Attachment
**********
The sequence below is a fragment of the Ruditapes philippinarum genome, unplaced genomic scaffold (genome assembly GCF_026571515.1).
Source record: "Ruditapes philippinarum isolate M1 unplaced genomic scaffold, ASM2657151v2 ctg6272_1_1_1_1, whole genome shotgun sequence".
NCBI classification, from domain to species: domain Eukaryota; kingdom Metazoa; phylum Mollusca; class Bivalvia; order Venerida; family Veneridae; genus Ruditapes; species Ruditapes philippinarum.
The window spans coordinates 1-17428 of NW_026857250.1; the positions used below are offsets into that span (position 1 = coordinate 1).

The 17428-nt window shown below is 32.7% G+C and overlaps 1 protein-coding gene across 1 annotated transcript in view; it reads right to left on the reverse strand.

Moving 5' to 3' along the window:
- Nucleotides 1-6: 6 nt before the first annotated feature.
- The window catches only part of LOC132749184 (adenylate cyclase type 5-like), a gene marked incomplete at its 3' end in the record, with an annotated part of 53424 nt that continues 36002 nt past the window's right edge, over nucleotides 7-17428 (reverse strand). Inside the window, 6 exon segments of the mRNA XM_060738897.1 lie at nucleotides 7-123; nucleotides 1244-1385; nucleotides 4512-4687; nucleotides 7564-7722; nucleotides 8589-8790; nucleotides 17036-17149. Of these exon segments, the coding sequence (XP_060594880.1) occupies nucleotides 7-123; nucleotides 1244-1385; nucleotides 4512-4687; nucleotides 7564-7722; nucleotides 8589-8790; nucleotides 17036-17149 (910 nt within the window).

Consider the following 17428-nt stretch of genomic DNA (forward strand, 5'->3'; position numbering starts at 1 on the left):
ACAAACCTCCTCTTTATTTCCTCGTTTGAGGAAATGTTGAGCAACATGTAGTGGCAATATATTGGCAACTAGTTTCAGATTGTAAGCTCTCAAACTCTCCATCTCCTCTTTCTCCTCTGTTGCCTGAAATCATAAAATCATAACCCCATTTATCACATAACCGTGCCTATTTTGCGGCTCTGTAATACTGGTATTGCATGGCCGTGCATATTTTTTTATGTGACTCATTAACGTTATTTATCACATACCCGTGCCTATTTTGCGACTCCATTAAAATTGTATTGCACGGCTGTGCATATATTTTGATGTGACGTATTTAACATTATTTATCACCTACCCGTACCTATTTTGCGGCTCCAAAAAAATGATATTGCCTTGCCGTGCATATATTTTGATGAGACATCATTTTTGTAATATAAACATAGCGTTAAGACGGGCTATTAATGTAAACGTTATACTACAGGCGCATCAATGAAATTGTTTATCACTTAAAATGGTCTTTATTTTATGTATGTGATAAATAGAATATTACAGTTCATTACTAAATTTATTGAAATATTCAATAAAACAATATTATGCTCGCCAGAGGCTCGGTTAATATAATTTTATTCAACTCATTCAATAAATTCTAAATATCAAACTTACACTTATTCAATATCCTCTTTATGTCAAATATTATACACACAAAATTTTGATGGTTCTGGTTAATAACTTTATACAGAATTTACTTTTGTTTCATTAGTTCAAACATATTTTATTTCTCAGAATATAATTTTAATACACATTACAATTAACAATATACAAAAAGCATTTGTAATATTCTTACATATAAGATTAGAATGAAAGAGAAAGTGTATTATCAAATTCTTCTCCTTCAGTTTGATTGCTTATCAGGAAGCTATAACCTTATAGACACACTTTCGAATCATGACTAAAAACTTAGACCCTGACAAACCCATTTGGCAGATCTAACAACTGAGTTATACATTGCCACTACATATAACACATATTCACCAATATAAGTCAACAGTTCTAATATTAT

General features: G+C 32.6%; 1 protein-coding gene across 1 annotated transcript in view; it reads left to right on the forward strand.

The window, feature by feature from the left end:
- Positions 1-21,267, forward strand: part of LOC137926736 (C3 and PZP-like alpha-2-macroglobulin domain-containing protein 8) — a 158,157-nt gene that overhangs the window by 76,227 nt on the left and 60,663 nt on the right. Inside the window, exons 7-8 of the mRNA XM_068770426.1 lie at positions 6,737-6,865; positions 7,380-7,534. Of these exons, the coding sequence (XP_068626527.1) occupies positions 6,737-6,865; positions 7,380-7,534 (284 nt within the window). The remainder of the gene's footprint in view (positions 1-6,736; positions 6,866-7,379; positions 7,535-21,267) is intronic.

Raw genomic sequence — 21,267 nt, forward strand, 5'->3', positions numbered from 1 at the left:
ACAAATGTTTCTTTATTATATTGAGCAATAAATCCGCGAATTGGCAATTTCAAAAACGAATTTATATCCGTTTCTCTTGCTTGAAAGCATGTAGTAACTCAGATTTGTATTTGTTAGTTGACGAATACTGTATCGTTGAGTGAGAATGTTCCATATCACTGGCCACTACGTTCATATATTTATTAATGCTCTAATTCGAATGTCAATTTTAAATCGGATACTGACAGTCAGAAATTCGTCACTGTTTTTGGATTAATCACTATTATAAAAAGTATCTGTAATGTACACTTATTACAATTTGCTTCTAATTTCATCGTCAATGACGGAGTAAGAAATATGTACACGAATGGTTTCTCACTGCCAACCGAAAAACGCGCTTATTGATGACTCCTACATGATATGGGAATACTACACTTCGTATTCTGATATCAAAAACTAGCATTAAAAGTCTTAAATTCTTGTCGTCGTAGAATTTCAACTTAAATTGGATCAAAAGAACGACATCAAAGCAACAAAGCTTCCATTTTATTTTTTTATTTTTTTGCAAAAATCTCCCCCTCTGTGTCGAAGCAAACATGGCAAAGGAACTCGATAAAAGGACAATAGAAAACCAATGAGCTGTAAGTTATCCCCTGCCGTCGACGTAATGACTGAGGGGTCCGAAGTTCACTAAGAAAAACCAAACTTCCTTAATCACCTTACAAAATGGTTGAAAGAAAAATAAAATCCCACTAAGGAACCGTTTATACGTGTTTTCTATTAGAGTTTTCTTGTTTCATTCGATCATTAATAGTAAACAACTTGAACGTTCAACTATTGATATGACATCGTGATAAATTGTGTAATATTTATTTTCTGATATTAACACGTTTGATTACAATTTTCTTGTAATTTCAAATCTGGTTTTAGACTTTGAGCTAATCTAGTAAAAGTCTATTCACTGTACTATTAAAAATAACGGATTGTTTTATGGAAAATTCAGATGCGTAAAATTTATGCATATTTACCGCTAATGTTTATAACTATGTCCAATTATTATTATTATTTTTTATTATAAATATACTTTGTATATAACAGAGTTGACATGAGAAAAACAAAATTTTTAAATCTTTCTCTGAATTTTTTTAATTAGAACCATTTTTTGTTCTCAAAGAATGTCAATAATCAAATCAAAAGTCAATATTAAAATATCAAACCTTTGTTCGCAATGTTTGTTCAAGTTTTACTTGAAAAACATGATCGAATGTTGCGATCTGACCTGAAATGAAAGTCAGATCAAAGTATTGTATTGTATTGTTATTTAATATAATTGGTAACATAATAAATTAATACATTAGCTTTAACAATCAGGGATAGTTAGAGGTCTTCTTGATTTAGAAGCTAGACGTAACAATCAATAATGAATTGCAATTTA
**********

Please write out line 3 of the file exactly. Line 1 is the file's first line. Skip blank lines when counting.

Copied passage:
NCBI classification, from domain to species: domain Eukaryota; kingdom Metazoa; phylum Mollusca; class Bivalvia; order Venerida; family Veneridae; genus Ruditapes; species Ruditapes philippinarum.